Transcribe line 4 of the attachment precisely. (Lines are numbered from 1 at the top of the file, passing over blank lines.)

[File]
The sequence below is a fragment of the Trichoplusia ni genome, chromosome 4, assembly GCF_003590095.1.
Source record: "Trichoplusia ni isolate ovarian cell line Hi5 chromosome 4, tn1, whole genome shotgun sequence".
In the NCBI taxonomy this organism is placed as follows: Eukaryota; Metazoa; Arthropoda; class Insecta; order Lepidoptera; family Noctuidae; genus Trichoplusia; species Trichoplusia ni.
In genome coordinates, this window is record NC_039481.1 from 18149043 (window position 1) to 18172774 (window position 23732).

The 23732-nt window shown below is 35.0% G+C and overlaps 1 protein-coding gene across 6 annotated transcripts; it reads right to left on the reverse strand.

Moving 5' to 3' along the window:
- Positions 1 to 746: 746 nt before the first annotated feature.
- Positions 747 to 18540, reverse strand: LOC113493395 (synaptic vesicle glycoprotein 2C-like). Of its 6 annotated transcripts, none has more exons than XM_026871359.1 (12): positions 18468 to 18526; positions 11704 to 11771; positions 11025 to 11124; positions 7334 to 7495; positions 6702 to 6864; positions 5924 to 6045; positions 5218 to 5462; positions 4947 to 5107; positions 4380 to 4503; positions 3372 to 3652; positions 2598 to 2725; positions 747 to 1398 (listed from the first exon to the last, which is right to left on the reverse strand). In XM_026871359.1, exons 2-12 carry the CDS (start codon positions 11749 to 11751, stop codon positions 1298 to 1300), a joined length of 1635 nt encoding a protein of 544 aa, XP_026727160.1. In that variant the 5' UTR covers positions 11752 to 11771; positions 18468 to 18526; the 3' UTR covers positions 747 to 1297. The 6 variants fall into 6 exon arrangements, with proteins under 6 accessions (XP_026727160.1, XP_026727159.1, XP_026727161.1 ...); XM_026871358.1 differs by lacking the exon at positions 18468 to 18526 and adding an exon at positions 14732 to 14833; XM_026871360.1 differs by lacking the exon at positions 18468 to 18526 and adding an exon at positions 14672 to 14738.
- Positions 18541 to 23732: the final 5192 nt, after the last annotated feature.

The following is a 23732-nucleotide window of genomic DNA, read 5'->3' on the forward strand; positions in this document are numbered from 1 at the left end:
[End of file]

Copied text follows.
In genome coordinates, this window is record NC_039481.1 from 18149043 (window position 1) to 18172774 (window position 23732).